In “Otherwhen,” a young woman obsesses over the exact measurement of seconds and minutes to process trauma after seriously injuring a possible time traveller in a highway collision. Look for this one in 2021 from the new Canadian speculative literary magazine Fusion Fragment.
The intrepid Miss Ruby Lamb will be adding her rendition of my short story “A Peripheral Vision Sort of Friend” to tonight’s virtual edition of Campfire Queer Storytime, which in a less bepandemicked era was hosted at the Vortex Theater in Austin, Texas. Instead the event will be broadcast & archived on YouTube. Sunday, October 11, 2020 from 7-8pm CDT.
Shine on, beautiful distant diamonds.
“Short fiction writers, of all genres, for any number of reasons, surely must universally dread the question: What are your stories about? The smart thing to do (a path one sadly rarely chooses, amiright?) would be to not overthink the business and toss off a quick, “I tend to write crime fiction” (or “historical” or “westerns”—or even “historical crime westerns with hot time-traveling feminist werewolves”*). But such limited answers feel so ungenuine, so inadequate, so lacking the scope of what you write, right?”
*Sadly, there is no story like this in the works, but you can read my personal essay “The Moment Expectations Change” in its entirety over at the Ellery Queen’s Mystery Magazine blog, where I reminisce (drinks with writer pals in a Portlandian bordello bar! barstool fiddlefaddle and coffee shop philosophizing!) and talk about the joy of seeing short fiction translate to the screen. This one’s in celebration of my sweet petty criminal story “Killer Biznez.”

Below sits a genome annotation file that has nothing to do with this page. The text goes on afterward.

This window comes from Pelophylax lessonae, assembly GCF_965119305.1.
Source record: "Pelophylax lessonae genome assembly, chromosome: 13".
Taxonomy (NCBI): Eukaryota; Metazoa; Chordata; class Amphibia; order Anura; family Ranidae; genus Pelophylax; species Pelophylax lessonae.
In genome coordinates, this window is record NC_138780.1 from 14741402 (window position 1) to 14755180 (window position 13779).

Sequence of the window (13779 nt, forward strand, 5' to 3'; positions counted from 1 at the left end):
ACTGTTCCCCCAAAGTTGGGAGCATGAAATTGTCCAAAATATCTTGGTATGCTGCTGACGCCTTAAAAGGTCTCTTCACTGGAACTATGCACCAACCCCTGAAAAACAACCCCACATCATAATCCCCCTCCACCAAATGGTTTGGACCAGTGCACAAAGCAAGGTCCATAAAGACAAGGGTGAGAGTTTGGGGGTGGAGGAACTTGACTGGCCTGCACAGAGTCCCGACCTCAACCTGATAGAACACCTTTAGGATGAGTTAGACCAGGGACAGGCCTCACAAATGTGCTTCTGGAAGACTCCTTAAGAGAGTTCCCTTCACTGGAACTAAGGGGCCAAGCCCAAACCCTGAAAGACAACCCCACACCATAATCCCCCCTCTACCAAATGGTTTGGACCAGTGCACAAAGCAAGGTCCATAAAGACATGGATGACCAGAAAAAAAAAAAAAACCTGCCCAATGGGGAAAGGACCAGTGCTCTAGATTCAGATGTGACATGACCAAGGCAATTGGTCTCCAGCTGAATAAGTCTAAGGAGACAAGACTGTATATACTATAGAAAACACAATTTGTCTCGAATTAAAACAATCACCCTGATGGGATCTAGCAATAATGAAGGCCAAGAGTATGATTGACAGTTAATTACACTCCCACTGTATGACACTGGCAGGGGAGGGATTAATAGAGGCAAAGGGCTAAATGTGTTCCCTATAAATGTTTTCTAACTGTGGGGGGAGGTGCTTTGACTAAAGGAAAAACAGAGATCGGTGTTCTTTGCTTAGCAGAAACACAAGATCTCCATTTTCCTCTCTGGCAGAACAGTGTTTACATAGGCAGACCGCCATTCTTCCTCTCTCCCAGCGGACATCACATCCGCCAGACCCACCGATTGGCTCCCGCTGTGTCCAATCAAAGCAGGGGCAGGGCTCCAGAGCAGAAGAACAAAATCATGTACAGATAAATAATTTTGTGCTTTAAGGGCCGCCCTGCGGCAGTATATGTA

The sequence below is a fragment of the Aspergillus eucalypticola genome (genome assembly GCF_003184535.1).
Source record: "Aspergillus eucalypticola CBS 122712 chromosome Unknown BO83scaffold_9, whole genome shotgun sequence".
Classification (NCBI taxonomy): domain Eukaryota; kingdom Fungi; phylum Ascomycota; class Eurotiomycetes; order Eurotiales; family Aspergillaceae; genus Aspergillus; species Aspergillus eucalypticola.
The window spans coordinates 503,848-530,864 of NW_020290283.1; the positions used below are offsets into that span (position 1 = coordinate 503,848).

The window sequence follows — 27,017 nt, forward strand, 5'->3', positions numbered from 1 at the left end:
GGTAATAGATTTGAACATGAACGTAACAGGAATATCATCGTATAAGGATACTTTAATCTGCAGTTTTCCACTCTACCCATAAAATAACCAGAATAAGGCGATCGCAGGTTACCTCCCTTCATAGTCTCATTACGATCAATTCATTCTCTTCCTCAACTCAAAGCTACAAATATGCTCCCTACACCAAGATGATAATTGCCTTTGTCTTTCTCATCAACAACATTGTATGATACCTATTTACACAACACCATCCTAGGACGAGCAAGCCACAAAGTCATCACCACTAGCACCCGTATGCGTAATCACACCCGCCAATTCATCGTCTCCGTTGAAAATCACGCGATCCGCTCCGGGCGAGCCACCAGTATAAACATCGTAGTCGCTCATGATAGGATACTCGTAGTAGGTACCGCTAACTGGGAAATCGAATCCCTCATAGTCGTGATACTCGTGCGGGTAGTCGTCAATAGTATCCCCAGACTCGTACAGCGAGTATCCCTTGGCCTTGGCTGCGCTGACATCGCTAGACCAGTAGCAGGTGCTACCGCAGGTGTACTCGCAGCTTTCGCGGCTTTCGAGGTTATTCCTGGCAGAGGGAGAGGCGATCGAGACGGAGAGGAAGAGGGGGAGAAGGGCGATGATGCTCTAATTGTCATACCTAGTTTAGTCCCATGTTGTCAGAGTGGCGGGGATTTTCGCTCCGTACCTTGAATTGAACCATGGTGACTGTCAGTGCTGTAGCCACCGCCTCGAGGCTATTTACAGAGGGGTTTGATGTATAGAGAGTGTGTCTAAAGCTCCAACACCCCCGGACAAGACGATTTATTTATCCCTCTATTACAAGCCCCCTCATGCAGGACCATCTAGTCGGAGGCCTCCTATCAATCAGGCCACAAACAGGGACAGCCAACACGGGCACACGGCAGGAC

A lovely little bumble-crime story of mine in the current issue of Ellery Queen’s Mystery Magazine: “Killer Biznez.” This one’s about weed trays, family bonds, a fictitous fashion app, and an online realtime crime-tip hotline.
Now online: “Elephant Teeth,” a quiet little eco-rage story about animal saboteurs, elephant cults, and new beginnings. Free in audio, as read by the author.
Crime fiction! Both available online.
“I’ve been bitter a long time. It’s like sucking a wedge of lemon on and on and on, pulp disintegrating, everything dissolving until the flavor turns mellow and mild, almost sweet… “read “Random Blonde“
& “Is a Goodboy”
“Huck is a gooddog. Huck is suchagooddog. Have his people forgotten whatagooddog Huck is?”read “Is a Goodboy”
My Vancouver noir tale “Lovely Young Losers” is out in the Urban Crime volume of the Flame Tree Gothic series. These are gorgeous books. Hardcover, soft pages, gilded and embossed…serious artifact porn.
Flame Tree has posted a couple mini interviews with contributors about the story and the genre, in which I mention the different flavours of cities, and confess to loving a good Murder Squad.
Urban Crime author Q&A part 1
Urban Crime author Q&A part 2
Very happy to say the January/February 2019 issue of Alfred Hitchcock’s Mystery Magazine includes my story “The Dead Man’s Dog.”
This one features an underworld crime scene cleaner who has trouble connecting with her fellow humans but finds her world changed the day a dead man’s dog unexpectedly follows her home from a job.
Full table of contents here.
The tail end of 2018 wriggled away from me like a tail off one of countless chameleons my sister and I spent hours chasing through our sweaty Austin childhood. I finally got a moment to listen to the Asimov’s magazine October podcast double issue, which opens with a sweet short piece by William Ledbetter, then (at precisely 8 minutes in) has my listicle story “Because Reasons” — as read by me. Relatively Texas-twang free!